Not everyone who dabbles in the realm of the Linux OS needs all the enterprise-specific tutelage this guidebook offers. However, it certainly has chapters to enlighten even casual readers interested in learning really useful stuff. Sobell assembles in one spot his accumulated experience as a Linux expert and his keen insights about succeeding with two enterprise workhorse distributions.
Etm, an acronym for “Event and Task Manager,” is a very useful calendar and planning tool. However, it is a bit cumbersome to learn and far less convenient to use than alternatives. It has an intuitive task-entry format, once you learn its plain text shorthand. Etm stores events, tasks and other user-generated notes and data in text files. You can create, modify and view entries using two primary methods.
The Linux desktop offers distributions for many diverse interests and specialties. Distro Astro is for astronomy enthusiasts. The latest version, Distro Astro 2.0, is dubbed “Pallas.” It was released Nov. 20, 2013, at the South East Asian Young Astronomers Collaboration conference in Bandung, Indonesia. It is a major upgrade focusing on refinements for professional astronomers.
If you’ve been thinking that there must be a better way to handle email than the email client supplied natively in Android, I bring good news: There is, and it’s called “Aqua Mail.” As things are right now, my on-device solutions are a bit of a mess. I have my Gmail-produced work emails appearing in the Gmail client, while my personal, custom-domain email is housed in the Android-native client.
Lightworks is a professional-grade nonlinear video editor now available for Linux. It is a cross-platform editor from a well-known player in the media market, so this first-time Linux release could be a big thing. Lightworks version 11.5 for Linux was released late last month, following three years of development. Linux users now can download a free version or pay for a Pro version.
The holy grail of Android apps has got to be the one that best compensates for botched typing. The smaller the device I use, the more my typing deteriorates. I’m reasonably quick and accurate on a desktop PC; I slow down on a laptop; I get by on a tablet; and I am virtually incapacitated on most smartphones, though my thick peasant fingers work better on an iPhone than an Android.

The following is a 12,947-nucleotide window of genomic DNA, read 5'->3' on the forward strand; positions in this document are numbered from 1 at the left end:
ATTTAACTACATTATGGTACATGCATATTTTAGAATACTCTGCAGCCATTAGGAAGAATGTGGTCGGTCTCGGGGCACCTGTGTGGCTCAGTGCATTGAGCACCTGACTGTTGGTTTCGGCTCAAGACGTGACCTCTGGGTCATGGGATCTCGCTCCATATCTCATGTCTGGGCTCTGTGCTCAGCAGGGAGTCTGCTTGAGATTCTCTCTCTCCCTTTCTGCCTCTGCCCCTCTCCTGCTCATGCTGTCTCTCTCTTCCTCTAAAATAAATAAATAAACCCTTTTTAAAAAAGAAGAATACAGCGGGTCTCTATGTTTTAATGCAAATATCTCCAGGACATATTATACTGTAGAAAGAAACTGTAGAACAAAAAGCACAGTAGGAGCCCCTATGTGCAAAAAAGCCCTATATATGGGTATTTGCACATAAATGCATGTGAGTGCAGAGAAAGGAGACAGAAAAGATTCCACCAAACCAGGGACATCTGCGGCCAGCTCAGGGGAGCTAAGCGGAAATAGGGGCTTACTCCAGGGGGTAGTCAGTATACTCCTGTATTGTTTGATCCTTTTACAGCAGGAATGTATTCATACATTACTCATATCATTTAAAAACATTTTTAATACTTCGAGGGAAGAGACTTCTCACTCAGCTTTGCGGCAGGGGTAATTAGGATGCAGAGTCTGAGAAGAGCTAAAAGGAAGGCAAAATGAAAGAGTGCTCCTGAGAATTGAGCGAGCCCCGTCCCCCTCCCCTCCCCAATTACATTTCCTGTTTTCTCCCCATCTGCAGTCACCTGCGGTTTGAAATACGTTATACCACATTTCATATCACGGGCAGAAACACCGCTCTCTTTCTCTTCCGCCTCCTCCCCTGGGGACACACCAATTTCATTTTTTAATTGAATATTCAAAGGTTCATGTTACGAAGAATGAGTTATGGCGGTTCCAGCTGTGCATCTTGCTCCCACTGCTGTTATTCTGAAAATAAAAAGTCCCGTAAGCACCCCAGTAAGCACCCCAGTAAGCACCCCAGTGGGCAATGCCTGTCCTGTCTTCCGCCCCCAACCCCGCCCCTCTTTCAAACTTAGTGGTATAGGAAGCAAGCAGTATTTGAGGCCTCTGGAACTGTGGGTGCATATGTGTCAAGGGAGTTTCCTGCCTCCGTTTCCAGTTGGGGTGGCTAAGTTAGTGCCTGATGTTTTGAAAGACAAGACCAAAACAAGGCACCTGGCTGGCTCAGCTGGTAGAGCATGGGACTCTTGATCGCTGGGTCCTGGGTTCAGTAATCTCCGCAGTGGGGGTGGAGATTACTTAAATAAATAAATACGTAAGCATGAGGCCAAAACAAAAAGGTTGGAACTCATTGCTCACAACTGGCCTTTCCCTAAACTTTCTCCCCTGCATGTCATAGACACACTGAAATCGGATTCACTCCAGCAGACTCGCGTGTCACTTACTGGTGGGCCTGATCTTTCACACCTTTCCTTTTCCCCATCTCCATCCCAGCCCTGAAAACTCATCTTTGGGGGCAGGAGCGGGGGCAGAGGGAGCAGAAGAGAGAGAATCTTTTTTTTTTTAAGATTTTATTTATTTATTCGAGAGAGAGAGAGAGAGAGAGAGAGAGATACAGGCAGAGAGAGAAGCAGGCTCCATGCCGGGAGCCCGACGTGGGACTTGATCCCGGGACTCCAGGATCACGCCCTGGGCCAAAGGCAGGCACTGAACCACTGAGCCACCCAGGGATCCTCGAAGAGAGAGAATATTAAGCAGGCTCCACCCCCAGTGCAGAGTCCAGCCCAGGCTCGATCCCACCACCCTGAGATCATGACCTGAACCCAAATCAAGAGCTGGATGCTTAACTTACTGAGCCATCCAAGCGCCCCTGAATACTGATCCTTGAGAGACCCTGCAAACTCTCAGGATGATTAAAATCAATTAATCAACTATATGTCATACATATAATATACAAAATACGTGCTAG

Just when you think you have found the sweet spot with an ideal Linux desktop distro, along comes yet another version to tug at your computing heart strings. In this case, it is LXLE. Lubuntu eXtra Life Extension, aka LXLE, is based on Lubuntu, a version of Ubuntu running LXDE. If you have yet to experience the LXDE desktop, prepare yourself for a wonderfully smooth computing experience.
Google has been clamping down on third-party apps that ride piggyback on its Google Voice telephony service. A merger between Google Voice and Hangouts this year will result in the shuttering of an open protocol exploited by apps that used the Google Voice service for free SMS texting and VoIP calling. The days of free Internet-based in-U.S. smartphone calls over Google’s network are numbered.
B1 Archiver is one of only a few archiver managers for the Linux platform that is reliably simple to use. Simplicity is a key trait that distinguishes the B1 Archiver from other Linux compression tools. In the category of smart-looking and simple archivers, one of my favorites is PeaZip. B1′s GUI adds a new dimension that redefines ease of use on the Linux desktop, though.
As someone who regularly explores the back-roads of desert-adorned Southern California, I’m acutely aware of massive, gaping holes in wireless network coverage as soon as you leave blacktop in rural America. You can sometimes off-road all day out west with no mobile data coverage. Moments of connectivity might be the occasional hilltop-occurring set of phone handset signal bars.